Kara DioGuardi, songwriter and former American Idol judge, reveals some dark episodes from her past in her new memoir, A Helluva High Note. In the book, out next week, she touches on multiple instances of sexual assault, beginning with an attack by a family friend when she was only 11. READ FULL STORY »
Tag: Memoirs (91-100 of 156)
Last week, 60 Minutes announced allegations that Greg Mortenson’s best-selling memoir, Three Cups of Tea, was inaccurate and at least partly fabricated. CBS aired its investigation last night, and Viking Press, Mortenson’s Penguin Group-owned publisher, released this statement Monday morning:
“Greg Mortenson’s work as a humanitarian in Afghanistan and Pakistan has provided tens of thousands of children with an education. 60 Minutes is a serious news organization and in the wake of their report, Viking plans to carefully review the materials with the author.”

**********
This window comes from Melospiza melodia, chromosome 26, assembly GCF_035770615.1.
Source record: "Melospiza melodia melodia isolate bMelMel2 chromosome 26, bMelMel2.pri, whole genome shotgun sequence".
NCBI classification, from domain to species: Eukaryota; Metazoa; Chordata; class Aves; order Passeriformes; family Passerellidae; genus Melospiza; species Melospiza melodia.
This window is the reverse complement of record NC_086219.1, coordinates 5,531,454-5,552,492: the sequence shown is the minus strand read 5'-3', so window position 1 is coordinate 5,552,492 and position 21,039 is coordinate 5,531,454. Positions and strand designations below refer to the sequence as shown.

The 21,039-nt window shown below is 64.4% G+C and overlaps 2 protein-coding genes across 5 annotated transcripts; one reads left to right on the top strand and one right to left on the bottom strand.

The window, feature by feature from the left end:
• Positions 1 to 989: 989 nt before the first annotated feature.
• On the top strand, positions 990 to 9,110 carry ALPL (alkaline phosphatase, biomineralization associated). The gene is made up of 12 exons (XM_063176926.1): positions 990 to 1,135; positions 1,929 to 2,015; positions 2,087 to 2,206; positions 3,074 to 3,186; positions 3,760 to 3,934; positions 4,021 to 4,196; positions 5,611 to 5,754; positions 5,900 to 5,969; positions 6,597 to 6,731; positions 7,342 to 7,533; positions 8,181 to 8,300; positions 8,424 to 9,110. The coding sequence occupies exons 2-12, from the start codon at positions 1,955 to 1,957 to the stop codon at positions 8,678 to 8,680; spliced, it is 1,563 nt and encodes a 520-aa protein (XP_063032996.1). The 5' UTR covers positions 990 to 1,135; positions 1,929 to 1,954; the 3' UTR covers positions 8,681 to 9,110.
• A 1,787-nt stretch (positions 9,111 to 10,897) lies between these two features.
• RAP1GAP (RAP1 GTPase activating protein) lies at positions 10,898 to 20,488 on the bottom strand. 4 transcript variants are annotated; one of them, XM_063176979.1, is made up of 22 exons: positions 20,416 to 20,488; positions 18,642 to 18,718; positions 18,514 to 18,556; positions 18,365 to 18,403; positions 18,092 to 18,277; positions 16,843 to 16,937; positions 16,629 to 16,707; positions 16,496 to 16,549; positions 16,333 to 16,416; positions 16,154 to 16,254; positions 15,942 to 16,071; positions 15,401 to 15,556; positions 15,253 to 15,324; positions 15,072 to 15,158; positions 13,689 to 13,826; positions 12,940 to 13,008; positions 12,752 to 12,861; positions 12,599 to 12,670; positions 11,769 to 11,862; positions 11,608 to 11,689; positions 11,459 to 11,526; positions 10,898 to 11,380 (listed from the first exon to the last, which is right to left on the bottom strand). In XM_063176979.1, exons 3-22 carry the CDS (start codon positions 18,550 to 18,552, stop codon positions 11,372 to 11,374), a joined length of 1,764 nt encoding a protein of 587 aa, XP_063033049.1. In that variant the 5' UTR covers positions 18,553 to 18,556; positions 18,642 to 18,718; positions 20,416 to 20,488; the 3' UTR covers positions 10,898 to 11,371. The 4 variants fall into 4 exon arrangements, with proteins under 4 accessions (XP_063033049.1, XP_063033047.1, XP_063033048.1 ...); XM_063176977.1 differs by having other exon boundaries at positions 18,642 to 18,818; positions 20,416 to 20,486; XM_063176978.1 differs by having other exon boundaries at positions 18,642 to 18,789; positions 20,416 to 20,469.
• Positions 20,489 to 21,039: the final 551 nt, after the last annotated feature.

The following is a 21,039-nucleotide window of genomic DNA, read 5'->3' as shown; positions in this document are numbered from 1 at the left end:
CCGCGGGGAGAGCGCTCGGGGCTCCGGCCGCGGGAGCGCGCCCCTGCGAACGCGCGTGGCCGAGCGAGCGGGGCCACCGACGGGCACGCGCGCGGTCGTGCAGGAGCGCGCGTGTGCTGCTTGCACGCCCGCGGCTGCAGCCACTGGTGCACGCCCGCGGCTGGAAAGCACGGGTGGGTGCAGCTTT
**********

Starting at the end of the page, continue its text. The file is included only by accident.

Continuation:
Among other accusations, the newsmagazine claimed that Mortenson’s non-profit organization, the Central Asia Institute (to which President Obama awarded $100,000 of his $1.4 million Nobel Peace Prize money), didn’t actually build some schools in the Middle East, or that some schools were at least built by someone else. 60 Minutes also suggested that Mortenson was not actually kidnapped by the Taliban, as he claimed in the book.
The inspirational New York Times bestseller, Three Cups of Tea, may be rife with inaccuracies, alleges 60 Minutes in a report due to air this Sunday on CBS. The 2006 memoir was co-written by Greg Mortenson, a mountaineering humanitarian who co-founded and directs the Central Asia Institute, a non-profit that’s supposedly built 170 schools in rural Afghanistan and Pakistan. But the CBS newsmagazine is claiming many of the schools the Institute built were either built by someone else, or simply don’t exist.